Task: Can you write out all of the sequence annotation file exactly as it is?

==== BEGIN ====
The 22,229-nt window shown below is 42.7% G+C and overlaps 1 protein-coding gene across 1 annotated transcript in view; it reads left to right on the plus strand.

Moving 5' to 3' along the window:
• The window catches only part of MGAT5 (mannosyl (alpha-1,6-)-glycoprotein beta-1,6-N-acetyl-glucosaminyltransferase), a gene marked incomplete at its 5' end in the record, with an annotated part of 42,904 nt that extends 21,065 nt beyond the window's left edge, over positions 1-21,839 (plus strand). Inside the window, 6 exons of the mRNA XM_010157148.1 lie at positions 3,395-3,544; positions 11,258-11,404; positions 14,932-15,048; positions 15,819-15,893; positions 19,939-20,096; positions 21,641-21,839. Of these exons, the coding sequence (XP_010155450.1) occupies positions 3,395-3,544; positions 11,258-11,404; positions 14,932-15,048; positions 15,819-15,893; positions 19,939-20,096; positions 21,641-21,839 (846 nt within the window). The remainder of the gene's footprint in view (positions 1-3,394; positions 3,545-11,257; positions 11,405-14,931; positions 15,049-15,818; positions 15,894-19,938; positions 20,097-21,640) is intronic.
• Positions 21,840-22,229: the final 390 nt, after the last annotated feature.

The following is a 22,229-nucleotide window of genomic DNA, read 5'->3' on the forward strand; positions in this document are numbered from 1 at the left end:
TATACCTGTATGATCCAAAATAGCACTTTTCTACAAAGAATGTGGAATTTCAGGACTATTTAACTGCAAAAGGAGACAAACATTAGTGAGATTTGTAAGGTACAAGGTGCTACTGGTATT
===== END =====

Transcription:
The 22,229-nt window shown below is 42.7% G+C and overlaps 1 protein-coding gene across 1 annotated transcript in view; it reads left to right on the plus strand.

Moving 5' to 3' along the window:
• The window catches only part of MGAT5 (mannosyl (alpha-1,6-)-glycoprotein beta-1,6-N-acetyl-glucosaminyltransferase), a gene marked incomplete at its 5' end in the record, with an annotated part of 42,904 nt that extends 21,065 nt beyond the window's left edge, over positions 1-21,839 (plus strand). Inside the window, 6 exons of the mRNA XM_010157148.1 lie at positions 3,395-3,544; positions 11,258-11,404; positions 14,932-15,048; positions 15,819-15,893; positions 19,939-20,096; positions 21,641-21,839. Of these exons, the coding sequence (XP_010155450.1) occupies positions 3,395-3,544; positions 11,258-11,404; positions 14,932-15,048; positions 15,819-15,893; positions 19,939-20,096; positions 21,641-21,839 (846 nt within the window). The remainder of the gene's footprint in view (positions 1-3,394; positions 3,545-11,257; positions 11,405-14,931; positions 15,049-15,818; positions 15,894-19,938; positions 20,097-21,640) is intronic.
• Positions 21,840-22,229: the final 390 nt, after the last annotated feature.

The following is a 22,229-nucleotide window of genomic DNA, read 5'->3' on the forward strand; positions in this document are numbered from 1 at the left end:
TATACCTGTATGATCCAAAATAGCACTTTTCTACAAAGAATGTGGAATTTCAGGACTATTTAACTGCAAAAGGAGACAAACATTAGTGAGATTTGTAAGGTACAAGGTGCTACTGGTATT